As an ophthalmologist, I urge everyone to always wear the appropriate protective eyewear during any sports related activity
San Diego, CA (PRWEB) April 18, 2012
April is Sports Eye Safety Month and every year more than 40,000 eye related injuries during sports and recreational activities take place. An alarming statistic is that one-third of those eye-injuries take place with school-aged children. Dr. Sandy T. Feldman of ClearView Eye & Laser Medical Center stresses that that the only way to prevent a sports-related eye injury is to always wear the appropriate protective eyewear that is properly fitted by your local eye doctor. “As an ophthalmologist, I urge everyone to always wear the appropriate protective eyewear during any sports related activity,” said Dr. Feldman. “It’s a true tragedy when serious eye injuries like permanent vision loss or blindness occur that could have been prevented by simply wearing protective eyewear,” continued Dr. Feldman. The slightest blow to the eye area that causes bruising or pain can most definitely create a vision problem if not checked out immediately by a doctor.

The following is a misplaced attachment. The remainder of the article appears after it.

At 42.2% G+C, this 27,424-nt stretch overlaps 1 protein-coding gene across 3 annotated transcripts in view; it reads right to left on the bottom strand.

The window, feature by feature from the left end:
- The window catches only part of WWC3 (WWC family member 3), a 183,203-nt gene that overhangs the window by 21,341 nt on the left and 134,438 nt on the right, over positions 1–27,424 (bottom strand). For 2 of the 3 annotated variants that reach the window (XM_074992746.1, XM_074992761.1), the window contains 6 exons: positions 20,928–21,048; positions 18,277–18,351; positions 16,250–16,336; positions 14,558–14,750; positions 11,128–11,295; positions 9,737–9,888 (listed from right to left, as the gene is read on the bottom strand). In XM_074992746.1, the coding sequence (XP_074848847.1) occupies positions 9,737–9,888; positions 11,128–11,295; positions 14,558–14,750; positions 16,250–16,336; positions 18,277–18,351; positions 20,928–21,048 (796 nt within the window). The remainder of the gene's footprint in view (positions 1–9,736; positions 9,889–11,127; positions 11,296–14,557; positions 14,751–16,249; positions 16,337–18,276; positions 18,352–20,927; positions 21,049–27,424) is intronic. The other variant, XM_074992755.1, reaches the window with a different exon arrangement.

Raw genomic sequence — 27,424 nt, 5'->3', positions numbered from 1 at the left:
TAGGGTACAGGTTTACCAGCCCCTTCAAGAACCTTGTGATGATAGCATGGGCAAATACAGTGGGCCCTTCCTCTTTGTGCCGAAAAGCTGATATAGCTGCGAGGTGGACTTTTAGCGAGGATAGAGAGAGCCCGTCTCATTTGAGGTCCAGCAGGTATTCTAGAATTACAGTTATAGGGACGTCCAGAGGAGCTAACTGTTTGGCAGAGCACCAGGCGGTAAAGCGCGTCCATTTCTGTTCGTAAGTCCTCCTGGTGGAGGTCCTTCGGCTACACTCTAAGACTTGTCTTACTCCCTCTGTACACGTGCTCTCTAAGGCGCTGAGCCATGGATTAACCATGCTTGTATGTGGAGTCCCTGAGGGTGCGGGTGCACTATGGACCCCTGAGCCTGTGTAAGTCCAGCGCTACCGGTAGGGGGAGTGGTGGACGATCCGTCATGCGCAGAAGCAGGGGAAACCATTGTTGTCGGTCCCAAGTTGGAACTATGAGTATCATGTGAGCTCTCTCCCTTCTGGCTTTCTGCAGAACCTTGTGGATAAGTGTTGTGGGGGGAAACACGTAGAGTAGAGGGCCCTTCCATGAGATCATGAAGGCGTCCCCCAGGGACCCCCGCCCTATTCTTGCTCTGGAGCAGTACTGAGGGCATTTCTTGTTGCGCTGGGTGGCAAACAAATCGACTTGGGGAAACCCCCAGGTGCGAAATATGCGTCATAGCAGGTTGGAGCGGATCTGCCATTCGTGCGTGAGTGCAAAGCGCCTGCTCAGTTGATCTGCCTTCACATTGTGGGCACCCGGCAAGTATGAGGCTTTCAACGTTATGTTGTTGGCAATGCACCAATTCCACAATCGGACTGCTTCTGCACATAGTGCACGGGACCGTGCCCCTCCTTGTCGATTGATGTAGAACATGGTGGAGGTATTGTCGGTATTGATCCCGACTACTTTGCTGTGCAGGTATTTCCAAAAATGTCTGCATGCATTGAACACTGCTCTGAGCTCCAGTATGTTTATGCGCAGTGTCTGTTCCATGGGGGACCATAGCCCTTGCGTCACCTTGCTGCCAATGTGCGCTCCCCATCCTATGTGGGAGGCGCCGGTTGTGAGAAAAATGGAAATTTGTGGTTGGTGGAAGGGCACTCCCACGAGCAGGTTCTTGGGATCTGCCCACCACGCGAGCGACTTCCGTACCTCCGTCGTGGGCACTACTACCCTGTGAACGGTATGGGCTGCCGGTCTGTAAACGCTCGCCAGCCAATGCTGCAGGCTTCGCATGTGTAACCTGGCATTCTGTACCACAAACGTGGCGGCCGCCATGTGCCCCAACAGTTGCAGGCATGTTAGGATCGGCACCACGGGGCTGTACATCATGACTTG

The different types of injuries that can occur during sports related eye injuries range from abrasions [scratches] of the cornea [front surface of the eye] and bruises of the lids to certain internal eye injuries like internal bleeding. Fortunately, almost all sports-related eye injuries can be prevented by wearing sport-specific protective eyewear. What is key is to choose eye protection that has been tested to meet the American Society of Testing and Materials (ASTM) standards. The many sports where proper eye protection is widely available include; hockey, football, lacrosse, water polo along with racquetball, soccer and downhill skiing.
The slightest blow to the eye area that causes bruising or pain can most definitely create a vision problem if not checked out immediately by a doctor. To this point, Dr. Feldman wants to create more awareness with parents, children and athletes about the critical importance around this timely health topic. “Being preventative can not only alleviate injury to your eyes, but could very possibly save your eyesight”, says Dr. Feldman.